I am very pleased to be able to report that the Second Marty Party happened, that I attended same, and that I can share delightful video evidence with those of you who didn’t get to sit under the tent in the blissful night air. Immense thanks are due Barry Wahrhaftig for his inspired persistence and devotion to the art.
The band — dubbed “Marty Grosz and the Self-Preservation Orchestra,” is Marty Grosz, guitar, vocal, badinage; Danny Tobias, trumpet, Eb alto horn, Jack Saint Clair, clarinet, tenor saxophone; Jim Gicking, trombone; Vince Giordano, bass saxophone, string bass, tuba; Jim Lawlor, drums, vocal. Here they perform LOVE IS JUST AROUND THE CORNER, which bows to Bing Crosby, Eddie Condon, Milt Gabler, and Pee Wee Russell. Shades of Fifty-Second Street under the tent, among the trees:
The reedman-raconteur Leroy “Sam” Parkins used to say that certain performers and performances “got” him “right in the gizzard.” I only know the gizzard from chickens, but I know what he meant: when a vocal or instrumental performance makes it hard to breathe because of an inrush of emotion. I feel that way when I hear Louis perform THAT’S MY HOME, or see the clip of Fred Astaire singing to soapily-coiffed Ginger Rogers THE WAY YOU LOOK TONIGHT. Very quietly, I will begin to cry, because too much feeling is coursing through me.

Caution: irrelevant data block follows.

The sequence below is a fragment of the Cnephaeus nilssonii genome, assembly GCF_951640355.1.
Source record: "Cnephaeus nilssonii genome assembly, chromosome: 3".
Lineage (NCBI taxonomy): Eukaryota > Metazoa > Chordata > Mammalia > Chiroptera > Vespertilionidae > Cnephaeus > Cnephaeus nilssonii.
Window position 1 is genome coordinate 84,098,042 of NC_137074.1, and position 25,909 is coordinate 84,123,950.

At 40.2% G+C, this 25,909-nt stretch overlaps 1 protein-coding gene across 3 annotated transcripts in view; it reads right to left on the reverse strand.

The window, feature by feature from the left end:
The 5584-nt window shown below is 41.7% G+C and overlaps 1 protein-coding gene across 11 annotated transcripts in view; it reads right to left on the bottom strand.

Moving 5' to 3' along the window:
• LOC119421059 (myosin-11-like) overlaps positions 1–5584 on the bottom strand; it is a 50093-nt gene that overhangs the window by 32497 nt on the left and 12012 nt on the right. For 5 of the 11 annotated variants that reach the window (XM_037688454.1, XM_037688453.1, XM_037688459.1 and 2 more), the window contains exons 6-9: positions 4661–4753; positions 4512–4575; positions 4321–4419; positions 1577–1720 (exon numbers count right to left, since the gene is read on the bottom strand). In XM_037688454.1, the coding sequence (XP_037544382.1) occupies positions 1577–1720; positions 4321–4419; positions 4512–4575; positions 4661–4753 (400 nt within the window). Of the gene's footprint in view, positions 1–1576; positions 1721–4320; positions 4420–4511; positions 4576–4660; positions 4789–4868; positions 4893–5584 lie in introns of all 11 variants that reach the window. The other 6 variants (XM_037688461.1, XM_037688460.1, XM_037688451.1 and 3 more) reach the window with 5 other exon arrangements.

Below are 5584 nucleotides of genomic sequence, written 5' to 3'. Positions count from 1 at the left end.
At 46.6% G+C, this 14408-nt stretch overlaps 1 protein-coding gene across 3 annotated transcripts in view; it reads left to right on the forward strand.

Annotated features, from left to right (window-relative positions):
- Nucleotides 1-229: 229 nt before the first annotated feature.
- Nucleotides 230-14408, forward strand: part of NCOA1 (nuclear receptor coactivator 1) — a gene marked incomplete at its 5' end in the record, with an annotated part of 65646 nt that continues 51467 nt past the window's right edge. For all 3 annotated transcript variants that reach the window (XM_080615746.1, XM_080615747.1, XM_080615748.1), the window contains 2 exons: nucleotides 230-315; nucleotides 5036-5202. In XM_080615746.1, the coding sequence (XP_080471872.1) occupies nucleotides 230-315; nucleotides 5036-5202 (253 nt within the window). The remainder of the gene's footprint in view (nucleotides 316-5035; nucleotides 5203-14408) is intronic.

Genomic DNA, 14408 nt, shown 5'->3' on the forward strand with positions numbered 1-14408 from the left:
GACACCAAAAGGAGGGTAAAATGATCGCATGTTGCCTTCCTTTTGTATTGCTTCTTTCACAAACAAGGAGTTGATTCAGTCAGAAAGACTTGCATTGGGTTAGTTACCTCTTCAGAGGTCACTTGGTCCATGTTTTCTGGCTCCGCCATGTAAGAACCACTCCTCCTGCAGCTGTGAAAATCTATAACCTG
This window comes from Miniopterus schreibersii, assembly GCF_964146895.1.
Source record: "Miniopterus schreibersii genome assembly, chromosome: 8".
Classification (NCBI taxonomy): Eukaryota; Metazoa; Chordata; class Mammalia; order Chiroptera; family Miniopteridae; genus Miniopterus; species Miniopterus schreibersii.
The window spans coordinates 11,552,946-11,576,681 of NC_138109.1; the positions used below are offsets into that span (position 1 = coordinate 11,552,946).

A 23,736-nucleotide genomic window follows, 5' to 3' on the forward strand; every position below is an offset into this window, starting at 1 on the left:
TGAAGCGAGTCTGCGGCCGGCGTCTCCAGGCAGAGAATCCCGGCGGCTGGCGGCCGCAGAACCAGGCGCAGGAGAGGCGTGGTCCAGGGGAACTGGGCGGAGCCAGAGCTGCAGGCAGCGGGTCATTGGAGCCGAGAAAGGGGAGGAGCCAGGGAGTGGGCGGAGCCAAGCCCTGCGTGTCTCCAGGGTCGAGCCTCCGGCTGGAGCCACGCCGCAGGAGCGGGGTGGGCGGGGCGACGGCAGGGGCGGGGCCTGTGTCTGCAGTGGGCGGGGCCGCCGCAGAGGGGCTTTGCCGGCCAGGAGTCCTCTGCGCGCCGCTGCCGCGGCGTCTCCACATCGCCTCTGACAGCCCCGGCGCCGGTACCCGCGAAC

WRAP YOUR TROUBLES IN DREAMS is a song I’ve had a long relationship with, through my early attachment to Bing Crosby, also because its optimistic lyrics suggest that travail is finite, that recovery is possible . . . if only we are able to envision a happier future. (I am also moved by Eddy Howard’s version where Bennie Morton caresses the melody as only he can.)